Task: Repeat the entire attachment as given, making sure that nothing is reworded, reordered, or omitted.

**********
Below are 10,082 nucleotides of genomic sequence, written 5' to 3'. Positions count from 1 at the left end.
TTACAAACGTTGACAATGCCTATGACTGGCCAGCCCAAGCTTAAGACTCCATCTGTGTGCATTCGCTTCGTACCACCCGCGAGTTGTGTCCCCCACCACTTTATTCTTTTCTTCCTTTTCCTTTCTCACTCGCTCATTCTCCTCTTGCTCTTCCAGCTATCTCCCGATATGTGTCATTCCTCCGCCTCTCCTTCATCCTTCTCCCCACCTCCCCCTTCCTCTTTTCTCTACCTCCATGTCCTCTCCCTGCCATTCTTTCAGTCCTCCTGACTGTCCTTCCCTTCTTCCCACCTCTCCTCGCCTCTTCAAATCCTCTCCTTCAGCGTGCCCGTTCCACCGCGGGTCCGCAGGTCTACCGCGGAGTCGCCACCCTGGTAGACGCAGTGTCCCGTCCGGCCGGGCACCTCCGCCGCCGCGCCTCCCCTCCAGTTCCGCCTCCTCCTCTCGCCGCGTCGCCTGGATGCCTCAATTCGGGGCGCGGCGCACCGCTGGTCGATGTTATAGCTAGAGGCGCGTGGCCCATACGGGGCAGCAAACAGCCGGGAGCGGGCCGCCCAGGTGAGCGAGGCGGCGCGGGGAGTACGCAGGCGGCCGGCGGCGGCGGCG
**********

Below are 10,082 nucleotides of genomic sequence, written 5' to 3'. Positions count from 1 at the left end.
TTACAAACGTTGACAATGCCTATGACTGGCCAGCCCAAGCTTAAGACTCCATCTGTGTGCATTCGCTTCGTACCACCCGCGAGTTGTGTCCCCCACCACTTTATTCTTTTCTTCCTTTTCCTTTCTCACTCGCTCATTCTCCTCTTGCTCTTCCAGCTATCTCCCGATATGTGTCATTCCTCCGCCTCTCCTTCATCCTTCTCCCCACCTCCCCCTTCCTCTTTTCTCTACCTCCATGTCCTCTCCCTGCCATTCTTTCAGTCCTCCTGACTGTCCTTCCCTTCTTCCCACCTCTCCTCGCCTCTTCAAATCCTCTCCTTCAGCGTGCCCGTTCCACCGCGGGTCCGCAGGTCTACCGCGGAGTCGCCACCCTGGTAGACGCAGTGTCCCGTCCGGCCGGGCACCTCCGCCGCCGCGCCTCCCCTCCAGTTCCGCCTCCTCCTCTCGCCGCGTCGCCTGGATGCCTCAATTCGGGGCGCGGCGCACCGCTGGTCGATGTTATAGCTAGAGGCGCGTGGCCCATACGGGGCAGCAAACAGCCGGGAGCGGGCCGCCCAGGTGAGCGAGGCGGCGCGGGGAGTACGCAGGCGGCCGGCGGCGGCGGCG